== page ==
And here we can see a specimen of Linkia laevigata which even though it is dried has retained its natural color; in other words, this is NOT a dyed specimens
Next is a bright orange “Bat star” which as you can see on close observation has some unusual “plates” which form the outer surface.
Finally, here is a formidable creature, Acanthaster plancii, the “Crown of Thorns” starfish which has devastated large sections of tropical coral reefs. It feeds on coral and its population has greatly increased in the last couple of decades in significant part due to the over collecting of one of its major predators, the large gastropod Triton whose shell collectors prize. Efforts to control this starfish have been difficult in part because the spines contain a toxin which not only discourages predation, but makes it a challenge for divers to collect and destroy them from heavily infested reef areas.
Regarding regeneration, commercial oyster fisherman in the 19th Century learned about this extraordinary phenomenon in an economically painful way. Many starfish are predators on shellfish and satisfy their appetites in an astounding fashion. They attach to an oyster or clam with their tube feet and use the powerful muscles in their arms to pry open a small slit between the two valves (shell halves, thus the term, bivalve) and then evert their stomach through this narrow opening and digest all the delicious internal parts leaving behind a useless pile of shells from the point of view of the oyster fishermen.
In the title, I mentioned Pyrosoma, (a pelagic tunicate), which means “fire body”. This incredible creature 1) appears like a long, slender glassy nearly transparent gelatinous tube, 2) is composed in significant part of cellulose compounds even though it is an animal, 3) is colonial and can be several feet in length, and 4) possesses bioluminescent bacteria so that if you were to run your finger along its surface on a ship’s deck at night, you would observe its reaction as a luminescent stripe.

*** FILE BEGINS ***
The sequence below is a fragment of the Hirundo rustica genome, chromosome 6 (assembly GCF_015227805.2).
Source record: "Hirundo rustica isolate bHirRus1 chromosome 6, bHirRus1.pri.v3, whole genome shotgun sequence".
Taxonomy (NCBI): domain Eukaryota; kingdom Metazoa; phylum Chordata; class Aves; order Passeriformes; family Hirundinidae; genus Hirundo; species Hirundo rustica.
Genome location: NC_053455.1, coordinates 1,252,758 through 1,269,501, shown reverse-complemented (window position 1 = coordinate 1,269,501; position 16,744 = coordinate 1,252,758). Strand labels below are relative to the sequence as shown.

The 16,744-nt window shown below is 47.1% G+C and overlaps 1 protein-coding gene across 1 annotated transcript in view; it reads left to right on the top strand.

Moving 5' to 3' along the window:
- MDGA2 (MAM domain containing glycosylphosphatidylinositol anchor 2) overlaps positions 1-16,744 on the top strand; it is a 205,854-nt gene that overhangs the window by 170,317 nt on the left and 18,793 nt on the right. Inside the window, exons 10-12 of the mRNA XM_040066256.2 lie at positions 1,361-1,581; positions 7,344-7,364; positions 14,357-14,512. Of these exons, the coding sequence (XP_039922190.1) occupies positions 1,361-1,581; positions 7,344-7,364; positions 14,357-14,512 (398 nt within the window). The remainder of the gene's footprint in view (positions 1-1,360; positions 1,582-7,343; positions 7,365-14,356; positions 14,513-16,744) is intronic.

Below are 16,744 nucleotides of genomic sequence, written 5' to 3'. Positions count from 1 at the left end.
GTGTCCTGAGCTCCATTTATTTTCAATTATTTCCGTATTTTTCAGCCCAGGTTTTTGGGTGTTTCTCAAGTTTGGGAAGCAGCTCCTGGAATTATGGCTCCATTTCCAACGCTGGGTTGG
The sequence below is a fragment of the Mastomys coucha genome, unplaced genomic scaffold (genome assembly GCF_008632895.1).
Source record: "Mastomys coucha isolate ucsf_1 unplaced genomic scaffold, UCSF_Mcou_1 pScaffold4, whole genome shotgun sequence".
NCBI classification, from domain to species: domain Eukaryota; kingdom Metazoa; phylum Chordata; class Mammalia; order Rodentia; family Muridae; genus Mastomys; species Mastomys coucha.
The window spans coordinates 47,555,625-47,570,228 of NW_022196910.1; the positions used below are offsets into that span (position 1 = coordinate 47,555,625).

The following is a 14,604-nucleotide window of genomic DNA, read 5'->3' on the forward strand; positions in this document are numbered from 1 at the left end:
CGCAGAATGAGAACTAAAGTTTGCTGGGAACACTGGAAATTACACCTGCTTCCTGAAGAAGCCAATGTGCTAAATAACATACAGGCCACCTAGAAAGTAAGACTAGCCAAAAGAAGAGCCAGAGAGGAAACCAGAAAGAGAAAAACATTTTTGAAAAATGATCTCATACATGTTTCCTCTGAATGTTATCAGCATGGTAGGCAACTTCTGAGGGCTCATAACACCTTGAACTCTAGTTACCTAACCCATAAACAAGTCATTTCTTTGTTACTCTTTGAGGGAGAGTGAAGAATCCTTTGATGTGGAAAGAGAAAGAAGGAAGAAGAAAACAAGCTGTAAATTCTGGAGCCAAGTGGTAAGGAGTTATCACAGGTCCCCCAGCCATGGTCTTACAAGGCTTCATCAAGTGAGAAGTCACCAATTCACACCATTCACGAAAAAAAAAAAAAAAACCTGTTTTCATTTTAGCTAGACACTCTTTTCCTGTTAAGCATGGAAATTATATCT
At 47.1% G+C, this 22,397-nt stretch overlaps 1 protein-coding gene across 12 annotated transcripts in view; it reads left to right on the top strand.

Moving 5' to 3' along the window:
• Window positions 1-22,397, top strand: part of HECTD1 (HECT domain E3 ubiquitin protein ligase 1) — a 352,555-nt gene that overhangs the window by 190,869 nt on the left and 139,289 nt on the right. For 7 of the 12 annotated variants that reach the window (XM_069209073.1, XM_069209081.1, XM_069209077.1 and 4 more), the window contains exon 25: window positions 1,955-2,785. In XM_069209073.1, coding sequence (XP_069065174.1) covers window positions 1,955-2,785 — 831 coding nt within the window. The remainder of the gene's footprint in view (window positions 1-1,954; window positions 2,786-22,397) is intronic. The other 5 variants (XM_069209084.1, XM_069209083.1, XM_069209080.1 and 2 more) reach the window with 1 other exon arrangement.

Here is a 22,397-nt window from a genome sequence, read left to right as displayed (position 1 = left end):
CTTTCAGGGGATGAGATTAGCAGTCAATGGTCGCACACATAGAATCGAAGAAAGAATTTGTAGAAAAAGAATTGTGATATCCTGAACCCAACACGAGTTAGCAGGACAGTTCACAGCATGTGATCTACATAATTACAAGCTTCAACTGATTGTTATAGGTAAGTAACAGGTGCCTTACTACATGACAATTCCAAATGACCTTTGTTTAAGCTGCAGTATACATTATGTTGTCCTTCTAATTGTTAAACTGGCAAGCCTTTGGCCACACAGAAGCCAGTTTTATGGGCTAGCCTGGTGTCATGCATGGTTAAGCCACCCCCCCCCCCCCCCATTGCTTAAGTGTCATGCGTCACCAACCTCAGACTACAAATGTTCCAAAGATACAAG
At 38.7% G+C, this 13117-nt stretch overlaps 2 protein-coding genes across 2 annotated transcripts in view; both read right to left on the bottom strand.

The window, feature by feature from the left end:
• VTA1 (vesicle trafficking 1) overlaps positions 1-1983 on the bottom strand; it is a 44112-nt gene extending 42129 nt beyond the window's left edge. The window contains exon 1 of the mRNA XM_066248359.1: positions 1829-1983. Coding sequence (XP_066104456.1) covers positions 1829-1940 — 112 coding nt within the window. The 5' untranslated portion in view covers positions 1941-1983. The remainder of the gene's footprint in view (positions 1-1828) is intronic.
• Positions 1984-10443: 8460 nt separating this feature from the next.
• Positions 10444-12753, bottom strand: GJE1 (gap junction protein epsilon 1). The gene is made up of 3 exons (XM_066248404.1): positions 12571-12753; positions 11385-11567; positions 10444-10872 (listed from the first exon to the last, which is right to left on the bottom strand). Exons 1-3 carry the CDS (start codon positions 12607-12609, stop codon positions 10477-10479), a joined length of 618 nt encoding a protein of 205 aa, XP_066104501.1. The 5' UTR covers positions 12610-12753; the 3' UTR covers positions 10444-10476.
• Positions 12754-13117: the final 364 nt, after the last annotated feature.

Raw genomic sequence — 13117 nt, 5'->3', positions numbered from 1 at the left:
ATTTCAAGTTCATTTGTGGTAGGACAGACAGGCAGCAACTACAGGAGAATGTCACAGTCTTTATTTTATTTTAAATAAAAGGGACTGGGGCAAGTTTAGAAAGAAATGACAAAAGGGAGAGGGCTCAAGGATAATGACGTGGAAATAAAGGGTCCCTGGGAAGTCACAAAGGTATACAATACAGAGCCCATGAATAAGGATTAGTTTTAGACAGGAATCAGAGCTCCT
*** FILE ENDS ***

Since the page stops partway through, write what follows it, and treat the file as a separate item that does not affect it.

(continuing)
These are truly very strange and fascinating creatures as you can see by exploring some of the images here:
The ocean is full of countless mysteries which can be explored, living or preserved, in many ways using simple tools, a good stereo-microscope, a good compound microscope, and a few basic reagents. In return, you will reap a lifetime of pleasure, learning, and wonder.
All comments to the author Richard Howey are welcomed.
Editor's note: Visit Richard Howey's new website at http://rhowey.googlepages.com/home where he plans to share aspects of his wide interests.
Microscopy UK Front
Published in the September 2012 edition of Micscape Magazine.
Please report any Web problems or offer general comments to the Micscape Editor .
Micscape is the on-line monthly magazine of the Microscopy UK website at Microscopy-UK .
© Onview.net Ltd, Microscopy-UK, and all contributors 1995 onwards. All rights reserved. Main site is at www.microscopy-uk.org.uk .